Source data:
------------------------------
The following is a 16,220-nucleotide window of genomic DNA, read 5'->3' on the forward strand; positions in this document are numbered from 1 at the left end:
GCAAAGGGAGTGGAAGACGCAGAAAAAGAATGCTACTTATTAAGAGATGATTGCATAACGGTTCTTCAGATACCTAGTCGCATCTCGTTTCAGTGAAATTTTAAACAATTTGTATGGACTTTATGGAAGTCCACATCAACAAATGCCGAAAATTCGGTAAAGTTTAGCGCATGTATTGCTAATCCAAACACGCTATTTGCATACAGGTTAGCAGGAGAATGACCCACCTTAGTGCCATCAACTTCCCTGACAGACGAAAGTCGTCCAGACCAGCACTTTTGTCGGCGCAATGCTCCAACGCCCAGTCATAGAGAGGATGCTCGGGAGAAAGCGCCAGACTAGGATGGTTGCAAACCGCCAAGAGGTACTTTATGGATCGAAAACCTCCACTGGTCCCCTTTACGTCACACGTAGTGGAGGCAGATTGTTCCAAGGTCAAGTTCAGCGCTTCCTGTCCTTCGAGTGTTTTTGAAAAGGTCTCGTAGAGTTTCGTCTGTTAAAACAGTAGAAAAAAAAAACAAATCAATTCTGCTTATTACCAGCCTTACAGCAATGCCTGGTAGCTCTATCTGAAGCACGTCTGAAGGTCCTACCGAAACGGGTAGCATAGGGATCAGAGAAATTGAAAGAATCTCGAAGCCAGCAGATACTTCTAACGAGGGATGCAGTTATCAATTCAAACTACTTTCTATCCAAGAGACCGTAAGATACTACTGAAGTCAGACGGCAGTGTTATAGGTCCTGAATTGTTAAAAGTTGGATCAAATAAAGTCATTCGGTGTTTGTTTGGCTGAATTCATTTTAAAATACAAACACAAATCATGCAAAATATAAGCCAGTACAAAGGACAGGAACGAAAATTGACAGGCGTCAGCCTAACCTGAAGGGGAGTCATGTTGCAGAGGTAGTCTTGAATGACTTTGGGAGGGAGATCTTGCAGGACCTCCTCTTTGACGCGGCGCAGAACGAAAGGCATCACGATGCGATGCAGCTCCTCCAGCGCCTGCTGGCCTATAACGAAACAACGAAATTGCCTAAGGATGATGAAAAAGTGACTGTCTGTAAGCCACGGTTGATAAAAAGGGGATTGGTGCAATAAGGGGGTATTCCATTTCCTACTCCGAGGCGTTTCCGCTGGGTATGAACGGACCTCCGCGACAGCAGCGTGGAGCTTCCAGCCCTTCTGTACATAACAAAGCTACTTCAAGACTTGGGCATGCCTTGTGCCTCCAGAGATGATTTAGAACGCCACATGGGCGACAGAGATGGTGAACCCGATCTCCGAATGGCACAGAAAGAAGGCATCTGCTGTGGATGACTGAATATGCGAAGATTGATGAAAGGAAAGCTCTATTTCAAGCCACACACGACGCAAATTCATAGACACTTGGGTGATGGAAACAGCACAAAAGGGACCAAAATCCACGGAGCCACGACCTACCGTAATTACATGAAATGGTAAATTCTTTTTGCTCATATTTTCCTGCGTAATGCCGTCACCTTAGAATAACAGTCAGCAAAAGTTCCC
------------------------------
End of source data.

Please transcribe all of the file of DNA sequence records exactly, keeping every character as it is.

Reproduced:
The following is a 16,220-nucleotide window of genomic DNA, read 5'->3' on the forward strand; positions in this document are numbered from 1 at the left end:
GCAAAGGGAGTGGAAGACGCAGAAAAAGAATGCTACTTATTAAGAGATGATTGCATAACGGTTCTTCAGATACCTAGTCGCATCTCGTTTCAGTGAAATTTTAAACAATTTGTATGGACTTTATGGAAGTCCACATCAACAAATGCCGAAAATTCGGTAAAGTTTAGCGCATGTATTGCTAATCCAAACACGCTATTTGCATACAGGTTAGCAGGAGAATGACCCACCTTAGTGCCATCAACTTCCCTGACAGACGAAAGTCGTCCAGACCAGCACTTTTGTCGGCGCAATGCTCCAACGCCCAGTCATAGAGAGGATGCTCGGGAGAAAGCGCCAGACTAGGATGGTTGCAAACCGCCAAGAGGTACTTTATGGATCGAAAACCTCCACTGGTCCCCTTTACGTCACACGTAGTGGAGGCAGATTGTTCCAAGGTCAAGTTCAGCGCTTCCTGTCCTTCGAGTGTTTTTGAAAAGGTCTCGTAGAGTTTCGTCTGTTAAAACAGTAGAAAAAAAAAACAAATCAATTCTGCTTATTACCAGCCTTACAGCAATGCCTGGTAGCTCTATCTGAAGCACGTCTGAAGGTCCTACCGAAACGGGTAGCATAGGGATCAGAGAAATTGAAAGAATCTCGAAGCCAGCAGATACTTCTAACGAGGGATGCAGTTATCAATTCAAACTACTTTCTATCCAAGAGACCGTAAGATACTACTGAAGTCAGACGGCAGTGTTATAGGTCCTGAATTGTTAAAAGTTGGATCAAATAAAGTCATTCGGTGTTTGTTTGGCTGAATTCATTTTAAAATACAAACACAAATCATGCAAAATATAAGCCAGTACAAAGGACAGGAACGAAAATTGACAGGCGTCAGCCTAACCTGAAGGGGAGTCATGTTGCAGAGGTAGTCTTGAATGACTTTGGGAGGGAGATCTTGCAGGACCTCCTCTTTGACGCGGCGCAGAACGAAAGGCATCACGATGCGATGCAGCTCCTCCAGCGCCTGCTGGCCTATAACGAAACAACGAAATTGCCTAAGGATGATGAAAAAGTGACTGTCTGTAAGCCACGGTTGATAAAAAGGGGATTGGTGCAATAAGGGGGTATTCCATTTCCTACTCCGAGGCGTTTCCGCTGGGTATGAACGGACCTCCGCGACAGCAGCGTGGAGCTTCCAGCCCTTCTGTACATAACAAAGCTACTTCAAGACTTGGGCATGCCTTGTGCCTCCAGAGATGATTTAGAACGCCACATGGGCGACAGAGATGGTGAACCCGATCTCCGAATGGCACAGAAAGAAGGCATCTGCTGTGGATGACTGAATATGCGAAGATTGATGAAAGGAAAGCTCTATTTCAAGCCACACACGACGCAAATTCATAGACACTTGGGTGATGGAAACAGCACAAAAGGGACCAAAATCCACGGAGCCACGACCTACCGTAATTACATGAAATGGTAAATTCTTTTTGCTCATATTTTCCTGCGTAATGCCGTCACCTTAGAATAACAGTCAGCAAAAGTTCCC